Some best practices for those wanting to photograph ghosts...
Ghost photography, when it actually occurs, captivates our imagination; yet no one knows when or how the camera will photograph a ghost, exactly. Perhaps it is the camera's ability to record the energy exhibited by ghosts, however so fleeting, in a varied light spectrum; but whatever is happening, some fantastic ghost photos of orbs, ectoplasm, vortexes, apparitions and energy have been recorded with photography. So, to improve one's odds in photographing something paranormal, it is important to know a little bit about capturing ghosts on film or digital images.
With seemingly no rhyme or reason, most ghost pictures are captured by accident - unexpectedly. That said, most of the anomalies captured in ghost photography are really not ghosts at all - many are explainable phenomenon and something we can work to eliminate. Therefore, it is important to understand what a camera strap, dust, moisture, rain, snow, breath, insects, cigarette smoke, flash reflection, solar flare, fingers, hair and a dirty lens look like when found in front of the camera's lens. This way, one will be able to tell real ghost photography from false or fake ghost pictures. It is also important to be aware of flash and exposure time settings - a slow shutter speed found in night time camera settings will produce amazing light bars and hazes, none of which are spirits.
What to Avoid When Photographing Ghosts
Most ghost hunters today are using digital cameras because they are easier and less expensive to work with and easier to upload images to a computer for examination and editing. Plus, you can delete all the images that are not paranormal (which will be most of them). Novice ghost hunters prefer the digital camera to the old standard 35mm models because of the sheer amount of orbs that appear in many of the pictures with cheaper, point-and-shoot cameras. It's common for new ghost investigators to think that if they capture a ton of orb photos, just maybe, some of them will be real ghosts. Most of these orbs, however, are caused by flash reflection off of reflective surfaces, dust, pollen, moisture, dampness, and even insects. A good 35mm camera works great using AS400 film, and there will be less false positives - and some truly great ghost pictures have been taken with film; but if you do not want to use a film camera, then we recommend using a dust hood over the digital camera lens or purchase of a full spectrum camera used in conjunction with Infared light to eliminate most of the camera-created anomalies.
Ghost Photography How-tos
Having said all that, you need to take a lot of pictures for good ghost photography as there will only be a few out of many (maybe hundreds) that might be real ghost photos. Follow your gut instinct as to where and when to shoot. Take pictures in multiple at a time. Be sure and keep your camera lens clean, the camera strap removed, long hair tied back, and fingers away from the camera lens and flash unit (see false shadow ghost pictures). Ghost photography should not take place during dampness, snow, rain, foggy or smoky conditions. If it is cold, you must learn to hold your breath while snapping ghost photographs. Reflective surfaces, such as glass, mirrors, metal, and even shiny walls should not be photographed or they will produce orbs and strange results that are not ghostly. Even aiming the camera into the sun, will produce orb-like solar flare anomalies and should be avoided. The best advice is to be aware of your surroundings during ghost photography, especially around mist generating fountains, creeks, waterfalls and snow melting in warmer temperatures. And as mentioned prior, be sure your flash settings are not producing false energy pictures (orange haze) and that the camera is not set on a lengthened exposure time (which can also produce false apparition photos).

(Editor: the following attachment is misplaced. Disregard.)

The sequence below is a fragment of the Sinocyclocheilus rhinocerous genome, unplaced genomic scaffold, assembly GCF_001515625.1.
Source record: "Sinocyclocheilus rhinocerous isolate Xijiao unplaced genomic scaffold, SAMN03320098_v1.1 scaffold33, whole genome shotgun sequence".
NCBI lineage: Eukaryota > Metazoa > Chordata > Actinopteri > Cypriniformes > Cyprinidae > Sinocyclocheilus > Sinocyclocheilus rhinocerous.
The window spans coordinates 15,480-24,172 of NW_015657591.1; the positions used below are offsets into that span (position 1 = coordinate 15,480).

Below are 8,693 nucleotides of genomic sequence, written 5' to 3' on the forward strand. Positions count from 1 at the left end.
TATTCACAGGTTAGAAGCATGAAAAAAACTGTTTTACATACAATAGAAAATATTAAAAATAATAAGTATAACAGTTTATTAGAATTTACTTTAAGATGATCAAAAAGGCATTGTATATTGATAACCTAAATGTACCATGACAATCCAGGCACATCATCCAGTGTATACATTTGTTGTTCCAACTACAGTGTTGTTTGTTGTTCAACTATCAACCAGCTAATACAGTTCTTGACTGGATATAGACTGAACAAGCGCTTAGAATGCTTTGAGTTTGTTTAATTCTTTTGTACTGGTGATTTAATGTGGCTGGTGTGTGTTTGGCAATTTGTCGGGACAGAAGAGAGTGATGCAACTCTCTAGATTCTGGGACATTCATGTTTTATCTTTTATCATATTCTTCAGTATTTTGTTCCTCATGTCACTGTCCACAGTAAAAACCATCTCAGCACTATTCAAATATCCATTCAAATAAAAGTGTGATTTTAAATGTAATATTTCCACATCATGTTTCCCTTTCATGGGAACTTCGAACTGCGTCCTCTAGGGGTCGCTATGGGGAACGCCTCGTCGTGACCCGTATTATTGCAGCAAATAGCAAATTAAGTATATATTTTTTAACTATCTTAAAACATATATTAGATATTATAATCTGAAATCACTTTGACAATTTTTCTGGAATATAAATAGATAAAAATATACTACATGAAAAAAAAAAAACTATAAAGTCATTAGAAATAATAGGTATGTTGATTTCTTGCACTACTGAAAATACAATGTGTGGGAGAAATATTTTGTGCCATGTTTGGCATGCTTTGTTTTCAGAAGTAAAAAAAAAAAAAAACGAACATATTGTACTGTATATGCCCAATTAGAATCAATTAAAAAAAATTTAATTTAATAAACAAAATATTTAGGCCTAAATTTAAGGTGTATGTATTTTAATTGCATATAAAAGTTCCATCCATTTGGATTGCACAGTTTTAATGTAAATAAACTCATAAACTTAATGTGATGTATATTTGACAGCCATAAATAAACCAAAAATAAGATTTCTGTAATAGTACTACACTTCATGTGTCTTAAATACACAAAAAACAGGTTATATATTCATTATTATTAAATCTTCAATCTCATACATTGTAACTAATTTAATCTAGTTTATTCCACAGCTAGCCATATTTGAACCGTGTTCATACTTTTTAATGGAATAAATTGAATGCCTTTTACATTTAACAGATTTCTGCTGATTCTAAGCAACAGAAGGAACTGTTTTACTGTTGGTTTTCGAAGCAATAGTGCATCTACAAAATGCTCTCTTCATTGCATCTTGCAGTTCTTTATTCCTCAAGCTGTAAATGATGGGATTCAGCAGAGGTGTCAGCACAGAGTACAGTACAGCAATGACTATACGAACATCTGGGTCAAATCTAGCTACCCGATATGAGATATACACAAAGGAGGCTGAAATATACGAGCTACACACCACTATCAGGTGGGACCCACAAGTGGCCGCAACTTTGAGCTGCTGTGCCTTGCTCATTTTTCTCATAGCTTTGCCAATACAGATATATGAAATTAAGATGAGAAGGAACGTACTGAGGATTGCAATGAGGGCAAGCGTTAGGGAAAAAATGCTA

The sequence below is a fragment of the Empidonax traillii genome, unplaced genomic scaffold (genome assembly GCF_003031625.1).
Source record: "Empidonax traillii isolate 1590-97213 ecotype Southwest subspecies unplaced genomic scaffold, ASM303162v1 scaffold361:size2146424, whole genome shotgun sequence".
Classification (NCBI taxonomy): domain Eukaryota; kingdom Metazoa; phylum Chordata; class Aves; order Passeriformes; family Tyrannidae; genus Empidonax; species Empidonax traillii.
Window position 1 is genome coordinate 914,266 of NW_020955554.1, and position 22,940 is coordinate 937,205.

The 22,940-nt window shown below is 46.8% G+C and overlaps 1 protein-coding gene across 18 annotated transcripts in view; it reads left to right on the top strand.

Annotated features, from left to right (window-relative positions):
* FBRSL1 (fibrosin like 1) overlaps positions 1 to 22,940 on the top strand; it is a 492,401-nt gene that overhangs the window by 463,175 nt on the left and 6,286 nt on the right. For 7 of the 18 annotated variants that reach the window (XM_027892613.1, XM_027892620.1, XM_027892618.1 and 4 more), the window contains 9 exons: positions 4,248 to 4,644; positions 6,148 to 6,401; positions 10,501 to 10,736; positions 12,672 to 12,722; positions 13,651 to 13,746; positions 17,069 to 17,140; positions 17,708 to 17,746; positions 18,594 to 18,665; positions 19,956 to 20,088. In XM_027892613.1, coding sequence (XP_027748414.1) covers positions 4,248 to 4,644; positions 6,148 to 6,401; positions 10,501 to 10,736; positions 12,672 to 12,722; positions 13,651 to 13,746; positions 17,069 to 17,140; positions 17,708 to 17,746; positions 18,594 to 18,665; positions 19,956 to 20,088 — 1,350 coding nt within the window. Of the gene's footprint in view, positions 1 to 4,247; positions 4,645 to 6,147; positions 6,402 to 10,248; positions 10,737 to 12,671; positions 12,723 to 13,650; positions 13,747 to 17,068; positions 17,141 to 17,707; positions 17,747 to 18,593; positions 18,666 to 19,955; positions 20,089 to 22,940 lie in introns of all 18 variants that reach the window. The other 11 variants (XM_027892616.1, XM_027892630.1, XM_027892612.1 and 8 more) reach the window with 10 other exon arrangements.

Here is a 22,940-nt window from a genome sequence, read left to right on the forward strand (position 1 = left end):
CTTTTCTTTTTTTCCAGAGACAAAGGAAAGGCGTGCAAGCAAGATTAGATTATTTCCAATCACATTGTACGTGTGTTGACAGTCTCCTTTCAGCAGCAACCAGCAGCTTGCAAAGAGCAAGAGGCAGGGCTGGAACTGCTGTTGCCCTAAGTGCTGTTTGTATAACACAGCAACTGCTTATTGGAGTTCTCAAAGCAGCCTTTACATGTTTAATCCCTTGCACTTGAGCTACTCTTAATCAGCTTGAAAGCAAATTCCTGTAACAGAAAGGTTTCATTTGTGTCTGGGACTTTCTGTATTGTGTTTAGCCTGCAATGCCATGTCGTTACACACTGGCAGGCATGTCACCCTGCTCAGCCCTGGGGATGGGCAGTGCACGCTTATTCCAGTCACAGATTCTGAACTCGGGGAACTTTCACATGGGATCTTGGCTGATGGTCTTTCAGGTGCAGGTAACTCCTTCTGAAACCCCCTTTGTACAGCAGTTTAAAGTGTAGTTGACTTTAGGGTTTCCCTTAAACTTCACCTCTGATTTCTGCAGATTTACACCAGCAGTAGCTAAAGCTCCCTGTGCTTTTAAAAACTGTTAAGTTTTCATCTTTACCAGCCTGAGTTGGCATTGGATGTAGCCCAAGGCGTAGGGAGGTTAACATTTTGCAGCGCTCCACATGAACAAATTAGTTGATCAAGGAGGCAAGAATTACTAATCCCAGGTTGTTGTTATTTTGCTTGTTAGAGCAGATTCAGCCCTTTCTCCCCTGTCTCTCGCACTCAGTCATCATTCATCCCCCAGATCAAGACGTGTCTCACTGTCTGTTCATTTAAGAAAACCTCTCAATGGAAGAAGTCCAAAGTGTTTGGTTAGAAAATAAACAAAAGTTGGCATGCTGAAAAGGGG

Infrared Ghost Photography
Infrared ghost photography is intriguing, but expensive and difficult to master. It is believed to be better, however, at capturing ghosts without false positives. Infrared photography registers and captures radiation that we cannot see, as it sees in a different spectrum of light. It detects radiation caused electro-magnetic fields, which are exactly what most ghost hunters believe ghosts exhibit.
Infrared ghost photography should be conducted without flash and in black and white film. The film must be refrigerated and loaded and unloaded in and out of the camera in total darkness. Also, different filters should be experimented with to determine what works best under certain conditions. Traditional IR ghost photography requires a lot of experimentation to get the hang of it, and should be studied in more detail.
In contrast, digital cameras with Infrared conversion can possibly work much better. First, one needs to test the digital camera to make sure it is not filtering out Infrared (most do). To do this, simply point a TV remote at the camera lens (depressing a button on the remote) and snap a photograph of it in the dark and with no flash. If you have a nice ball of light in your photo, your camera "sees" the Infrared laser of the remote and is good to use for Infrared photography. Otherwise, you will need a camera shop to remove your "IR-cut filter." There are several spectrum ranges of glass, poly and gel filters (which are made by Kodak and other manufacturers) that can be placed over the lens of the digital camera. The filter will block out visible light and only allow IR light to pass through it. For night time IR photography, you will need an Infrared light or blacklight bulb. More experimentation with this type of photography has been done within the ghost investigation community over the past 5 years including work with the full spectrum camera (sees the Near UV, Visible and Near Infrared spectrum).
For More on Ghost Hunting Cameras, Be Sure and Read:
Full Spectrum Camera